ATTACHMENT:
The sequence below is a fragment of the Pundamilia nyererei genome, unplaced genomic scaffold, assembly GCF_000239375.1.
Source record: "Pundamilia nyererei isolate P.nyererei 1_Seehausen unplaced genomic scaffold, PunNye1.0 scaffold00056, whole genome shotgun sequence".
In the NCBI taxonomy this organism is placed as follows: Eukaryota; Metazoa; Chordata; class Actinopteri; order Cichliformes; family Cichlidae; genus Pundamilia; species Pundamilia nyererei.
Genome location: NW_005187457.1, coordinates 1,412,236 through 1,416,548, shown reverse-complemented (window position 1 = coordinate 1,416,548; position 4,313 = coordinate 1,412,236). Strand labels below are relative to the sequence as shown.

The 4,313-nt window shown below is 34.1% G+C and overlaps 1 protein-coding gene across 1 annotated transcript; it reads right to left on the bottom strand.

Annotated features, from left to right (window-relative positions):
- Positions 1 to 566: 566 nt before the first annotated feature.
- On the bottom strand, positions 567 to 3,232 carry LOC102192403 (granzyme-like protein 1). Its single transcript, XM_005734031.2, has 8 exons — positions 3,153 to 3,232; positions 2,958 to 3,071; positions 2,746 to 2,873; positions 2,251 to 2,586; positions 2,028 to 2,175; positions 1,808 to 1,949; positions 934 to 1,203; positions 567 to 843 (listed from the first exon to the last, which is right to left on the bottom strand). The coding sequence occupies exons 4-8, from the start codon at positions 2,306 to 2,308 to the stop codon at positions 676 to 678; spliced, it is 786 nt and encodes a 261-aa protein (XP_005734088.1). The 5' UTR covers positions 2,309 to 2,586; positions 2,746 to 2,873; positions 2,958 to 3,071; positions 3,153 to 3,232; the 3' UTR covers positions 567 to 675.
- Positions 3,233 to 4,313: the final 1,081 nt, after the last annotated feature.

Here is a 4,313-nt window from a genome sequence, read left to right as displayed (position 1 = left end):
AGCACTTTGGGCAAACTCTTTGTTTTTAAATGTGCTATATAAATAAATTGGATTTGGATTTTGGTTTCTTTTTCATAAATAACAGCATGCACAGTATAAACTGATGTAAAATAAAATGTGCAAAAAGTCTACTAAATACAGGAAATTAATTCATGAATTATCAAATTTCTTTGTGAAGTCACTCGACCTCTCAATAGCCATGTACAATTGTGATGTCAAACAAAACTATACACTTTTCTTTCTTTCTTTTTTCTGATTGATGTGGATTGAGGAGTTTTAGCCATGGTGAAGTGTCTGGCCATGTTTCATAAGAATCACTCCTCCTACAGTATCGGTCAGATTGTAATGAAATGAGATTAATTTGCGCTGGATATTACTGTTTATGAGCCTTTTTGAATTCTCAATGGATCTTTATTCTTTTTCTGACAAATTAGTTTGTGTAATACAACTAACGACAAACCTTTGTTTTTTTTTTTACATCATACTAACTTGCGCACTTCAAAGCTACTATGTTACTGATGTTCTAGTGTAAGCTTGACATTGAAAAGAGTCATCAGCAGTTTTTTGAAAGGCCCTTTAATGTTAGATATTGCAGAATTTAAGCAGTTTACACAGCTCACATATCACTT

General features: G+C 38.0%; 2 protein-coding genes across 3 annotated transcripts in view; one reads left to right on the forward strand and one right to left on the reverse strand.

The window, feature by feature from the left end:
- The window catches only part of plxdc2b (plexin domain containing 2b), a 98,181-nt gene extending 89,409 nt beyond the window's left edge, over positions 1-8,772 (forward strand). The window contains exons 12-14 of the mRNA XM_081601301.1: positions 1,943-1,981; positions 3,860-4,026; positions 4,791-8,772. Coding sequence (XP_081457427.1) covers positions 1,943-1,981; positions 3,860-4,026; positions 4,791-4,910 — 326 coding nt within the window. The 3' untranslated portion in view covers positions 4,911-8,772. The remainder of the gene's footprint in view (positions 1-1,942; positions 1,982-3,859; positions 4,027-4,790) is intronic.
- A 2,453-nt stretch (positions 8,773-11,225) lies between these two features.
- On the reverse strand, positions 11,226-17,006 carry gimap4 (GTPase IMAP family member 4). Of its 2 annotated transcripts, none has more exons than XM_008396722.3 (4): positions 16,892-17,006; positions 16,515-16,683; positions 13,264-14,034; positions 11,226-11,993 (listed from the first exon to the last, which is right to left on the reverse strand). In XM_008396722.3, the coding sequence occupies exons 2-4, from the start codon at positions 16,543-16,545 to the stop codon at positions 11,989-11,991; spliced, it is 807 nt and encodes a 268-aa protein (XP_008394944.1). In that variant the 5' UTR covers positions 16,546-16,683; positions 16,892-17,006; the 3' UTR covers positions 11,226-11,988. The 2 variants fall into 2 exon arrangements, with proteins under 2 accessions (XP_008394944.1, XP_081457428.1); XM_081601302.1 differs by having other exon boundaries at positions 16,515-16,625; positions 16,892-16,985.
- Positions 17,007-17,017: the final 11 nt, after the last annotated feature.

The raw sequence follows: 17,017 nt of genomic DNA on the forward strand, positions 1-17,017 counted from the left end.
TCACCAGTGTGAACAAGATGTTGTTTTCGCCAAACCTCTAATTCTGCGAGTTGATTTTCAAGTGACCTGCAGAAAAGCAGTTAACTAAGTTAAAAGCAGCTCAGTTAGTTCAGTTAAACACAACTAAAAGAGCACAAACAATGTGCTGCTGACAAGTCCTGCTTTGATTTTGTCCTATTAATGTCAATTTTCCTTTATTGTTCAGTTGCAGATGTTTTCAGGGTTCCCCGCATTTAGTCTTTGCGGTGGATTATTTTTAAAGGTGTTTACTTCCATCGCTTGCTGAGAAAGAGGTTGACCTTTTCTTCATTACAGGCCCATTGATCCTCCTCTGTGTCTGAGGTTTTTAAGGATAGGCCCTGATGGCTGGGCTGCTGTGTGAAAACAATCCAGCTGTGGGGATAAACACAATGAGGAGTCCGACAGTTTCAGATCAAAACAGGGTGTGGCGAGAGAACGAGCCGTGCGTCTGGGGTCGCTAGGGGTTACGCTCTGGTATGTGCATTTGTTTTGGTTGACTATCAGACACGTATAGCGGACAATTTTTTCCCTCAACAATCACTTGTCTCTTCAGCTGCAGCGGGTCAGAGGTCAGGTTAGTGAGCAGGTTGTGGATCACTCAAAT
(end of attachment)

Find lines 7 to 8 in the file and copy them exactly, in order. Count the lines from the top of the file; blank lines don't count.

- Positions 1 to 566: 566 nt before the first annotated feature.
- On the bottom strand, positions 567 to 3,232 carry LOC102192403 (granzyme-like protein 1). Its single transcript, XM_005734031.2, has 8 exons — positions 3,153 to 3,232; positions 2,958 to 3,071; positions 2,746 to 2,873; positions 2,251 to 2,586; positions 2,028 to 2,175; positions 1,808 to 1,949; positions 934 to 1,203; positions 567 to 843 (listed from the first exon to the last, which is right to left on the bottom strand). The coding sequence occupies exons 4-8, from the start codon at positions 2,306 to 2,308 to the stop codon at positions 676 to 678; spliced, it is 786 nt and encodes a 261-aa protein (XP_005734088.1). The 5' UTR covers positions 2,309 to 2,586; positions 2,746 to 2,873; positions 2,958 to 3,071; positions 3,153 to 3,232; the 3' UTR covers positions 567 to 675.